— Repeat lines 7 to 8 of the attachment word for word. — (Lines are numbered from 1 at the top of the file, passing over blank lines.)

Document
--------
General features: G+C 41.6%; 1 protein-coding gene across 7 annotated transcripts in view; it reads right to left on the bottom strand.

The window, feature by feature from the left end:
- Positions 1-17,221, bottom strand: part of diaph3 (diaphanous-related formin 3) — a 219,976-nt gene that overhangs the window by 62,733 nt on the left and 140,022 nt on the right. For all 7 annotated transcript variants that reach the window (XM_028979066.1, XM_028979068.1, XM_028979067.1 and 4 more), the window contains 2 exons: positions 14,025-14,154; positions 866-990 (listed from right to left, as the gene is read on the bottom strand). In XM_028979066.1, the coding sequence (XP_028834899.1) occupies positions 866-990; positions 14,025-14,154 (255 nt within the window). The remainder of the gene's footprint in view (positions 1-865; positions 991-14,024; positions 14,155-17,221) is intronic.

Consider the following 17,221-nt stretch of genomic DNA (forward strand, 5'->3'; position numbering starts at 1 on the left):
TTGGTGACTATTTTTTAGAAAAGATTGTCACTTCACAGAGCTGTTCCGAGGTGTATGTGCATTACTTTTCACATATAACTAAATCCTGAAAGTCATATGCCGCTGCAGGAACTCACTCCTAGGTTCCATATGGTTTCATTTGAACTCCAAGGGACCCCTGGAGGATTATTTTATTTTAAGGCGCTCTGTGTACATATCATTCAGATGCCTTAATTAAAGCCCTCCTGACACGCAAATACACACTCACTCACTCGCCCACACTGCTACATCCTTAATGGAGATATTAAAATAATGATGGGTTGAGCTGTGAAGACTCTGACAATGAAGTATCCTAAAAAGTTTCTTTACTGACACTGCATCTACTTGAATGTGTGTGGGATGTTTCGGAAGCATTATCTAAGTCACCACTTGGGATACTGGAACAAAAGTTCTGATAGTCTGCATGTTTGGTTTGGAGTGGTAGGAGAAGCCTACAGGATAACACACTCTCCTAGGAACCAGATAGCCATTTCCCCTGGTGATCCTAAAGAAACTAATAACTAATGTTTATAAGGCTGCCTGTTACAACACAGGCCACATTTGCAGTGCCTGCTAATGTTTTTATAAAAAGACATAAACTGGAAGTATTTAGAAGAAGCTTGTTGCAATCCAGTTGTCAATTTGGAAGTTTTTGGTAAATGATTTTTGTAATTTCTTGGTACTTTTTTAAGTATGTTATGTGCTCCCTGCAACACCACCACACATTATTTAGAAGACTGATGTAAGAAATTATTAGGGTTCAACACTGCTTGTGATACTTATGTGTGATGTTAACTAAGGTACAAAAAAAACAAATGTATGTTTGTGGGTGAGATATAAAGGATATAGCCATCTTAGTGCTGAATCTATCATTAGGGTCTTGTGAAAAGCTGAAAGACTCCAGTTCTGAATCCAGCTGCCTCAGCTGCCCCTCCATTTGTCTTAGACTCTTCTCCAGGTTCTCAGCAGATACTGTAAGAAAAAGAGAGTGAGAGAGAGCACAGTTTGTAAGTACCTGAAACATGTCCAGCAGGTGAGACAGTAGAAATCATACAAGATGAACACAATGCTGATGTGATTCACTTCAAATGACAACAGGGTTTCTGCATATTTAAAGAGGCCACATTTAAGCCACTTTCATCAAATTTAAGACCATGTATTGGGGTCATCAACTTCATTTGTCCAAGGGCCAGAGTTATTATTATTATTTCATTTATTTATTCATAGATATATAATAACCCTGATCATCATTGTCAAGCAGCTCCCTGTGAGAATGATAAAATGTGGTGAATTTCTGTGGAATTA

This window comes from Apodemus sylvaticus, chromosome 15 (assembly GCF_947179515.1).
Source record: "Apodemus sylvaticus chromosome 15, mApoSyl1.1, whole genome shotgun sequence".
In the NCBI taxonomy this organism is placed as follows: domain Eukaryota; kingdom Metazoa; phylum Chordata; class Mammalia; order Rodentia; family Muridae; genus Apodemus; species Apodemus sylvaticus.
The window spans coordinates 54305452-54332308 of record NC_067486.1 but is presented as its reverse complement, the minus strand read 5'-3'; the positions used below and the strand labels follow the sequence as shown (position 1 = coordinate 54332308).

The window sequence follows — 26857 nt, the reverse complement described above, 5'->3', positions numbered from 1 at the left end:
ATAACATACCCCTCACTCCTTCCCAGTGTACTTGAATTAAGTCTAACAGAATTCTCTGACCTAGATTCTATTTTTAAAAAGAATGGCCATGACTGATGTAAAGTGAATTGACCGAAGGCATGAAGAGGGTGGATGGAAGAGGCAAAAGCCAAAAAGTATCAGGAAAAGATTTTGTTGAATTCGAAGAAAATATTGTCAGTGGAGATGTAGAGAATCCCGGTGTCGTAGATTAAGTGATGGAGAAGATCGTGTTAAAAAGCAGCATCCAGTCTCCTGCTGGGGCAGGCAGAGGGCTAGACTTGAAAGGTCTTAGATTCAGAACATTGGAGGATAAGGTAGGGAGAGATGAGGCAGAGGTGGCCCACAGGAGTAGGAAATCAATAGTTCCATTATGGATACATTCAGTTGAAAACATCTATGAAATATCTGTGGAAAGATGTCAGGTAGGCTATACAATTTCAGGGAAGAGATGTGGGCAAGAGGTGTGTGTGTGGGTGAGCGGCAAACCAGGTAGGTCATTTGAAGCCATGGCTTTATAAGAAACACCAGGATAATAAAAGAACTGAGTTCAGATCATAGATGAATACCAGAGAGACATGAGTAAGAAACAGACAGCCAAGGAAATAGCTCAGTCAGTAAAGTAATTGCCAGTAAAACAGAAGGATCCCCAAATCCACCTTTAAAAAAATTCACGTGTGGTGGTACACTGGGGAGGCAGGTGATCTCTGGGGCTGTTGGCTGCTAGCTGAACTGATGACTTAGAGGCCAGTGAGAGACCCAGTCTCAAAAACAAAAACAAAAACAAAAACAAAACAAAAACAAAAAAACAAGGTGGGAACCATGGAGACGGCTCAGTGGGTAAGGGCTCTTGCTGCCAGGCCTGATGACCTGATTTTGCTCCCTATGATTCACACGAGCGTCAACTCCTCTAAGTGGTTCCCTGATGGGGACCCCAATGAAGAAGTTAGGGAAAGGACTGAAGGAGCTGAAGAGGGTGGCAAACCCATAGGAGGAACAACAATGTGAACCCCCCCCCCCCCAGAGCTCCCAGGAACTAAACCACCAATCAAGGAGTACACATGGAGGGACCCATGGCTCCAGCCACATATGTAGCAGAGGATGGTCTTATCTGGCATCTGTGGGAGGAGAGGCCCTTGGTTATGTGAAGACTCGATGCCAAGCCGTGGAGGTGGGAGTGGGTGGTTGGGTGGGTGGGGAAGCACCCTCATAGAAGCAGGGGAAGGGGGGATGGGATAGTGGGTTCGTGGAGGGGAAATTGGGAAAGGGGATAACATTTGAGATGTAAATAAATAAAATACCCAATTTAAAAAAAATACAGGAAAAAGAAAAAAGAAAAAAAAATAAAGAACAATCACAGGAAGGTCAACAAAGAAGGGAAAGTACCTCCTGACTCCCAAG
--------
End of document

Source record: "Apodemus sylvaticus chromosome 15, mApoSyl1.1, whole genome shotgun sequence".
In the NCBI taxonomy this organism is placed as follows: domain Eukaryota; kingdom Metazoa; phylum Chordata; class Mammalia; order Rodentia; family Muridae; genus Apodemus; species Apodemus sylvaticus.